Wednesday, 13 November 2013
Commonwealth Inscribed Stock Amendment Bill 2013; Consideration in Detail
I move the amendment circulated in my name:
(1) Schedule 1, item 1, page 3 (line 6), omit "$500", substitute "$400".
This bill just passed the House. The Labor Party supported it. Unlike the Liberal Party in 2009 and 2012, we will support an increase in the debt cap. That is the responsible and measured thing to do. The Prime Minister erroneously claimed that the Liberal Party did not vote against increases in the debt cap. He did it in question time today. He misled the House in his first question time as Prime Minister, an inauspicious start. But the Labor Party takes a more sensible and mature approach. We have approved the increase in the debt limit. But we do have an amendment, which I have moved. The amendment is that we only authorise an increase in the debt cap of $100 billion. That is not a small or a trifling amount of money. It is a significant increase.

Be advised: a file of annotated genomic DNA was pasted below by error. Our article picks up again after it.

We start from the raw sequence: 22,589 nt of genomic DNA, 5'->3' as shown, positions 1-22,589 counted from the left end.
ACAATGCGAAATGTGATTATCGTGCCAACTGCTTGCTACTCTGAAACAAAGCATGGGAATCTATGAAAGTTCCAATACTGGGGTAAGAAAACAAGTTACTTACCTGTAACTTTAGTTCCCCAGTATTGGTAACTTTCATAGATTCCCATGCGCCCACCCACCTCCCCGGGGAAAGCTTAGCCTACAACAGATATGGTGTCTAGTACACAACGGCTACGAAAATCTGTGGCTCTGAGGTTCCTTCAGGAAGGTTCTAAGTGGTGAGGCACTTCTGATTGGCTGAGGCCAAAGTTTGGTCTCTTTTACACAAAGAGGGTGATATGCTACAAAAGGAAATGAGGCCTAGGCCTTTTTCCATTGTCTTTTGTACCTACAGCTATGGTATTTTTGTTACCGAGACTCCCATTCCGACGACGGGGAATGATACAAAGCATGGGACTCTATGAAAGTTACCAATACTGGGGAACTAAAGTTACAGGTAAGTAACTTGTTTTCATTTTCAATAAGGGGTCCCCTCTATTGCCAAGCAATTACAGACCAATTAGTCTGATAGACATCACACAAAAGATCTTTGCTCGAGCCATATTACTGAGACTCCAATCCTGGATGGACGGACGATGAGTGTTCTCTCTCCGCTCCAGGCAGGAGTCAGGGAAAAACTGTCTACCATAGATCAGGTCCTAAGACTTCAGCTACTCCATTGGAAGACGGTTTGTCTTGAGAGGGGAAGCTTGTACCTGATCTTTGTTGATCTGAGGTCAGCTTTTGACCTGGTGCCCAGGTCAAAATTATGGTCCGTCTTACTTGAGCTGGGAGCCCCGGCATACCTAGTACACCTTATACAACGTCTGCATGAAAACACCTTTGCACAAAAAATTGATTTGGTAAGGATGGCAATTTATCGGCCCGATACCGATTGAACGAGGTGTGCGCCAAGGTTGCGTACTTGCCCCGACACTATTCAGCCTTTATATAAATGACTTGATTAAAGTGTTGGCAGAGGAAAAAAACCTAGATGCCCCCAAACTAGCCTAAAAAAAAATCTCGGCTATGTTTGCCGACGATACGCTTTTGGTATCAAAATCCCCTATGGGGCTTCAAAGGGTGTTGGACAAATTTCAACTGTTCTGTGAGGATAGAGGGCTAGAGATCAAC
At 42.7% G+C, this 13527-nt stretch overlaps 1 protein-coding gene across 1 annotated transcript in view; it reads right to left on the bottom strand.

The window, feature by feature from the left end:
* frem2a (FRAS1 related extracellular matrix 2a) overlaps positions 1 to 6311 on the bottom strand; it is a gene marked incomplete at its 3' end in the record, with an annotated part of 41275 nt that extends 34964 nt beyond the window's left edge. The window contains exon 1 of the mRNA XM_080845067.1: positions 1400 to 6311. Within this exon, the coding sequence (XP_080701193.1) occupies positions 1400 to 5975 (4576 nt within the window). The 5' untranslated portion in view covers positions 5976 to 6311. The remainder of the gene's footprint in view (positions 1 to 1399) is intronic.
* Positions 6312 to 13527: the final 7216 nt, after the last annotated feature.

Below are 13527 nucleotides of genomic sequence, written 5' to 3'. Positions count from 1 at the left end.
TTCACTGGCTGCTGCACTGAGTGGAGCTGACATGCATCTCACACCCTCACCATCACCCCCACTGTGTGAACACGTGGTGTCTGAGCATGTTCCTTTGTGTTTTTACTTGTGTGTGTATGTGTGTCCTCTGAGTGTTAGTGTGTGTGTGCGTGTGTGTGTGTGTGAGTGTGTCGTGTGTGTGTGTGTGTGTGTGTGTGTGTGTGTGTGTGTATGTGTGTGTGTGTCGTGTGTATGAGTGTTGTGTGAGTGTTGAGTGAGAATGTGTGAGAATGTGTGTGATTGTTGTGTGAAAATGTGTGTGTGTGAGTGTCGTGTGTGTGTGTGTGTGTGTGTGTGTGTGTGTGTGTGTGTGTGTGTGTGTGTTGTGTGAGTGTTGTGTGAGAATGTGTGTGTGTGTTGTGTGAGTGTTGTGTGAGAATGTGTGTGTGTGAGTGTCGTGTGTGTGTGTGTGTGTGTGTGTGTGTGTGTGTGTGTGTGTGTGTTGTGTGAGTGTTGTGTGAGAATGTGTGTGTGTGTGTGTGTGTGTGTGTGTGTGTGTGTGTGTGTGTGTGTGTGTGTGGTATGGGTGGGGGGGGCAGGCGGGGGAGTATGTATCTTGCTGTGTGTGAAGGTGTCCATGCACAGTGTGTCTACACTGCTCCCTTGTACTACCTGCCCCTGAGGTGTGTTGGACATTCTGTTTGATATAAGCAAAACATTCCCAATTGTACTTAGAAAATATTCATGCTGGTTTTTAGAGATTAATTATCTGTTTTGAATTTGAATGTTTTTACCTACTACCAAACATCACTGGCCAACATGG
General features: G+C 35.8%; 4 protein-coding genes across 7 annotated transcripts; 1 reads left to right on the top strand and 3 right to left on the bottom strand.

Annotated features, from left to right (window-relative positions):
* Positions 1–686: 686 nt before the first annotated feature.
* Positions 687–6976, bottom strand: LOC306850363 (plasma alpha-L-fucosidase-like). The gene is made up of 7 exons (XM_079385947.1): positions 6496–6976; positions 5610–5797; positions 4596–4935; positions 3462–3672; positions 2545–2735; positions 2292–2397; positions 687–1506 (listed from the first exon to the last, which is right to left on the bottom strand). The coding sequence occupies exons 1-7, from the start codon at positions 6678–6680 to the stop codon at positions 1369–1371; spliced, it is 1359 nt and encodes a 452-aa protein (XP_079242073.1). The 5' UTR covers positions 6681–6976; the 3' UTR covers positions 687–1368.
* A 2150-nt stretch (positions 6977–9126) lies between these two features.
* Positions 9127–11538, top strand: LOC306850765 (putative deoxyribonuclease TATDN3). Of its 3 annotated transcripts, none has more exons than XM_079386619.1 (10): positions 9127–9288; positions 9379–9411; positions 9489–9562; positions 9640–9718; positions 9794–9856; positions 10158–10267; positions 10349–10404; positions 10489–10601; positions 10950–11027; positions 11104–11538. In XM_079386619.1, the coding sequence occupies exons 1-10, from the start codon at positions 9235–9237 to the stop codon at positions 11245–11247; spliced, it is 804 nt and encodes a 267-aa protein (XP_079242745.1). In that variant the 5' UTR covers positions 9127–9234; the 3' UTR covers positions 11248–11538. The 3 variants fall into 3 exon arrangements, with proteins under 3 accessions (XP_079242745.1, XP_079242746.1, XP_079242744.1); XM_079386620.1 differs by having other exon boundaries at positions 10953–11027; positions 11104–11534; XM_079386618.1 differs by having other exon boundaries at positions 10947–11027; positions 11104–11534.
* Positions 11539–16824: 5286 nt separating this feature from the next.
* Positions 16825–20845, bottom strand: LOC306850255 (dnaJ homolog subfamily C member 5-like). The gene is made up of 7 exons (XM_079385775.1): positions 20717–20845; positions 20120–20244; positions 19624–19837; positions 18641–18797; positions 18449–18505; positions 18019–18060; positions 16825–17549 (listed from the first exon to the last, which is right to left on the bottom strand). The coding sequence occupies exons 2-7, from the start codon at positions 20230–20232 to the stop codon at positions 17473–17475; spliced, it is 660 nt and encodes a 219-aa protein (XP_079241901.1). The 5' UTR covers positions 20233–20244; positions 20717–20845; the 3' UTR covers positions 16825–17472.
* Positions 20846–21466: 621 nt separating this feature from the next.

Let the member for Moncrieff or the Treasurer say here at the dispatch box that that would not be enough to get them through December. Would it be enough to get them through December? Of course it would—unless the budget has deteriorated more than the Treasurer has let on, or unless he is planning more giveaways, like the ones he has made since he became Treasurer, like the grant to the Reserve Bank of $9 billion. The Treasurer claims that the Reserve Bank asked for that. The Treasurer claims that the Reserve Bank asked for $8.8 billion. I asked him to release the request. He refused. I FOI'd the request. The Treasury refused to release it under FOI. We have moved in the Senate that the Senate demand the release of the document. If that passes the Senate, the Treasurer will be obliged to release the letter. He says that he would love to. If he would love to, he could release it. If he has nothing to hide, he could release the letter from the Governor of the Reserve Bank that says, 'Please give me $8.8 billion this year.' He says that he would like to release it. He could release it, but he has not and he will not, unless he is forced to.